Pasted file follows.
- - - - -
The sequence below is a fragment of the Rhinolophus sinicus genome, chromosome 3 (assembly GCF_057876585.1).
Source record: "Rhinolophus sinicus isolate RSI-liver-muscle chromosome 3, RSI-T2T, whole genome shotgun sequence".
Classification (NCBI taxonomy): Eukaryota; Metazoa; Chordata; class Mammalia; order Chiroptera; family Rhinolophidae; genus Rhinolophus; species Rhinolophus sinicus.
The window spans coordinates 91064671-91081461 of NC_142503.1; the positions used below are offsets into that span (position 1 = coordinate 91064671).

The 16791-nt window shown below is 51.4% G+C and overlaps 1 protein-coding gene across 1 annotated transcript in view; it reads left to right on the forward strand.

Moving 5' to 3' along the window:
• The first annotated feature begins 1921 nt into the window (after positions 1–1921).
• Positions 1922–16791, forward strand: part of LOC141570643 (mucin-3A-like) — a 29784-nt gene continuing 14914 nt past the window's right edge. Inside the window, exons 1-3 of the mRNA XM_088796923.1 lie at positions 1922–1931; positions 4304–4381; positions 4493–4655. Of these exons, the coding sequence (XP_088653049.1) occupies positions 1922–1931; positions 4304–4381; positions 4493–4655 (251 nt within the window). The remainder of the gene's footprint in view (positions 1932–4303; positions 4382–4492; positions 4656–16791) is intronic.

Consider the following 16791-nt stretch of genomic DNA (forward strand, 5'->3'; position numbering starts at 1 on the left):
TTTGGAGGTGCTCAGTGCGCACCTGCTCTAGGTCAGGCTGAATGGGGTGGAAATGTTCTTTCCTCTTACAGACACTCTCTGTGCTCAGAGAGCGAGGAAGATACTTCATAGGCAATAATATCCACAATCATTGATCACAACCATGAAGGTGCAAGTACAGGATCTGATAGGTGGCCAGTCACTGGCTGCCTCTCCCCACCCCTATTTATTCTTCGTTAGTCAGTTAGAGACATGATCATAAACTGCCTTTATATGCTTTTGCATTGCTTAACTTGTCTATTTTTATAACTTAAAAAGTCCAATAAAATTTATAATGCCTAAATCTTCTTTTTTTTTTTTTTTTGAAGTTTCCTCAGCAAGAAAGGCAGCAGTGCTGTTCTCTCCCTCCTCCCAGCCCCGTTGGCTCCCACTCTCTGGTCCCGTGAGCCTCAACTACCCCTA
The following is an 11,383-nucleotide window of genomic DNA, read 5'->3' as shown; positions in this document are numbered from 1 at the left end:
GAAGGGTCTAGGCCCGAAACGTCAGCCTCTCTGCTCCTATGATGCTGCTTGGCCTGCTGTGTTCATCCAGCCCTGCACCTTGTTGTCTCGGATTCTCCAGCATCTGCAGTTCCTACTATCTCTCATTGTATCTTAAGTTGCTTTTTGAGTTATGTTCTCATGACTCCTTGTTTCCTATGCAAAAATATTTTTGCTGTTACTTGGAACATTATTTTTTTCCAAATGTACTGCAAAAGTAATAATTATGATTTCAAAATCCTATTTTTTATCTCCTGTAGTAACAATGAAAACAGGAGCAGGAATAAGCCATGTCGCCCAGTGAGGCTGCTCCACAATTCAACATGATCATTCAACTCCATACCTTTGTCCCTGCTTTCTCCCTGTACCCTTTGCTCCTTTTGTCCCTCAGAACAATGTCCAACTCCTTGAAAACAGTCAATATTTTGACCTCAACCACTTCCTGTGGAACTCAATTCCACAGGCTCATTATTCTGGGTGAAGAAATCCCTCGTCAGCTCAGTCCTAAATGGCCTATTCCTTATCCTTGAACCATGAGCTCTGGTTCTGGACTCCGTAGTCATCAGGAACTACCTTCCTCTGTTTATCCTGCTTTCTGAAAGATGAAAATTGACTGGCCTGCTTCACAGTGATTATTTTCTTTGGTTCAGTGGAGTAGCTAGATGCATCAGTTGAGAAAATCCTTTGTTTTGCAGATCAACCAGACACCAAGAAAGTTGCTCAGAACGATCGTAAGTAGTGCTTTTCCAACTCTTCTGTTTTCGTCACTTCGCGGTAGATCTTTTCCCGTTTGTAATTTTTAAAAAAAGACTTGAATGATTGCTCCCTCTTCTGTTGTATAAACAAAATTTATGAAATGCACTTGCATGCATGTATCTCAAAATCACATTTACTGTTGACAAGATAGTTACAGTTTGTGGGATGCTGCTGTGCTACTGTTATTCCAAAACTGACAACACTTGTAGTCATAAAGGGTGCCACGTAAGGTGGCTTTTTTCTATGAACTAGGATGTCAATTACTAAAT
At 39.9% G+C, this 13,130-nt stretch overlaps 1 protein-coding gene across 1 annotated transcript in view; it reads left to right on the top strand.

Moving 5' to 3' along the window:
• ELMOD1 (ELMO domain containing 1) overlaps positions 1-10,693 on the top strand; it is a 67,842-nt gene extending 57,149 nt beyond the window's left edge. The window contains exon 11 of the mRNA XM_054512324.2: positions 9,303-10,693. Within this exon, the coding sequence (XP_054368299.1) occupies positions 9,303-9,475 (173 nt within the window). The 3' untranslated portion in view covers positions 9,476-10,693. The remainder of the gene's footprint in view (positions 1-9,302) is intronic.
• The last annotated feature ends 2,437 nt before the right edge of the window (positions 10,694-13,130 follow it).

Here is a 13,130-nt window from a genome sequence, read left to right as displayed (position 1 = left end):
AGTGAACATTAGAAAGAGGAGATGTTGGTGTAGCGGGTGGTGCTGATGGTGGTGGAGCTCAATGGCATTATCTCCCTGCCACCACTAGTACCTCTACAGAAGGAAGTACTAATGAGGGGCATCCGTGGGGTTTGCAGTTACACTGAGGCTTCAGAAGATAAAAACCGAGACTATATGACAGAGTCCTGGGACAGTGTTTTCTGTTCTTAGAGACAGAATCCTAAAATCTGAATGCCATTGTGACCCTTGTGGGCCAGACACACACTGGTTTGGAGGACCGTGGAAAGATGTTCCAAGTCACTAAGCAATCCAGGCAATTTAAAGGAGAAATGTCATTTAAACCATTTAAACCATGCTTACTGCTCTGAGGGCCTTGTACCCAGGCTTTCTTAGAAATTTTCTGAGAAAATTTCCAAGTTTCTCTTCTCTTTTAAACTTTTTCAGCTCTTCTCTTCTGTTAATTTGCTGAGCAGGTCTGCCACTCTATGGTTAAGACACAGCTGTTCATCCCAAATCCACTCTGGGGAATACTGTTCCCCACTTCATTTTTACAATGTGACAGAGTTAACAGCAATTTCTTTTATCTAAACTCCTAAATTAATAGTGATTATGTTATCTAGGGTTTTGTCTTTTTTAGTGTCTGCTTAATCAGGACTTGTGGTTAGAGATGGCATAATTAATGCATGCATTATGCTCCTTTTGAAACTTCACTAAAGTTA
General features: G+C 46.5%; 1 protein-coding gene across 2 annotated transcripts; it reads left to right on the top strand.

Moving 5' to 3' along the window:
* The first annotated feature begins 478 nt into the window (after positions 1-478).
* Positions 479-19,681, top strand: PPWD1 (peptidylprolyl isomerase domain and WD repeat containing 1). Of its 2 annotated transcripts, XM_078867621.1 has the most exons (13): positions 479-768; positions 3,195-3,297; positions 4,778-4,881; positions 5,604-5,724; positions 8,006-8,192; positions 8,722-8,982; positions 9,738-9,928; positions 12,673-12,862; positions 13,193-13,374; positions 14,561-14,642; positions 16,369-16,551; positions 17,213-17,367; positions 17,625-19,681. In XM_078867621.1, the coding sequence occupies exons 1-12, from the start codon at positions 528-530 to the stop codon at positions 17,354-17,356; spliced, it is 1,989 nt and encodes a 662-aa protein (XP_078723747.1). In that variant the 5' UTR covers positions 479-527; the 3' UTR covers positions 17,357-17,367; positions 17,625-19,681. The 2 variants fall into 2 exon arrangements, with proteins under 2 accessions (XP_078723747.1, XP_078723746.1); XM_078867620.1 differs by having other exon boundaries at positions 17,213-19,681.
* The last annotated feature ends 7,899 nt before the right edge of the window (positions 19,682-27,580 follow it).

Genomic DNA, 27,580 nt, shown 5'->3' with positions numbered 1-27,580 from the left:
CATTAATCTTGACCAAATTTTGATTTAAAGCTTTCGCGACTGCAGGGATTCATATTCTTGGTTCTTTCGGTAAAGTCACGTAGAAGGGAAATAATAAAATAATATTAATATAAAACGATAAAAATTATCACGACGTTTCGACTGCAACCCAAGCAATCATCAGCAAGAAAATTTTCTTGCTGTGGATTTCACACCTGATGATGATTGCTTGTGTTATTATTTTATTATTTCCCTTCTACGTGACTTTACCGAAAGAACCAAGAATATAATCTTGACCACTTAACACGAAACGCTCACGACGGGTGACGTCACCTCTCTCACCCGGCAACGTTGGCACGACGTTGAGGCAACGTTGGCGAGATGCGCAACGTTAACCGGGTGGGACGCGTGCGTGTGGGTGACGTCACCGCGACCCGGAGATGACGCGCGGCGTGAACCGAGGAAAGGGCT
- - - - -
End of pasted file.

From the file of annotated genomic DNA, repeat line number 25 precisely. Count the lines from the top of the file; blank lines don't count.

CATTAATCTTGACCAAATTTTGATTTAAAGCTTTCGCGACTGCAGGGATTCATATTCTTGGTTCTTTCGGTAAAGTCACGTAGAAGGGAAATAATAAAATAATATTAATATAAAACGATAAAAATTATCACGACGTTTCGACTGCAACCCAAGCAATCATCAGCAAGAAAATTTTCTTGCTGTGGATTTCACACCTGATGATGATTGCTTGTGTTATTATTTTATTATTTCCCTTCTACGTGACTTTACCGAAAGAACCAAGAATATAATCTTGACCACTTAACACGAAACGCTCACGACGGGTGACGTCACCTCTCTCACCCGGCAACGTTGGCACGACGTTGAGGCAACGTTGGCGAGATGCGCAACGTTAACCGGGTGGGACGCGTGCGTGTGGGTGACGTCACCGCGACCCGGAGATGACGCGCGGCGTGAACCGAGGAAAGGGCT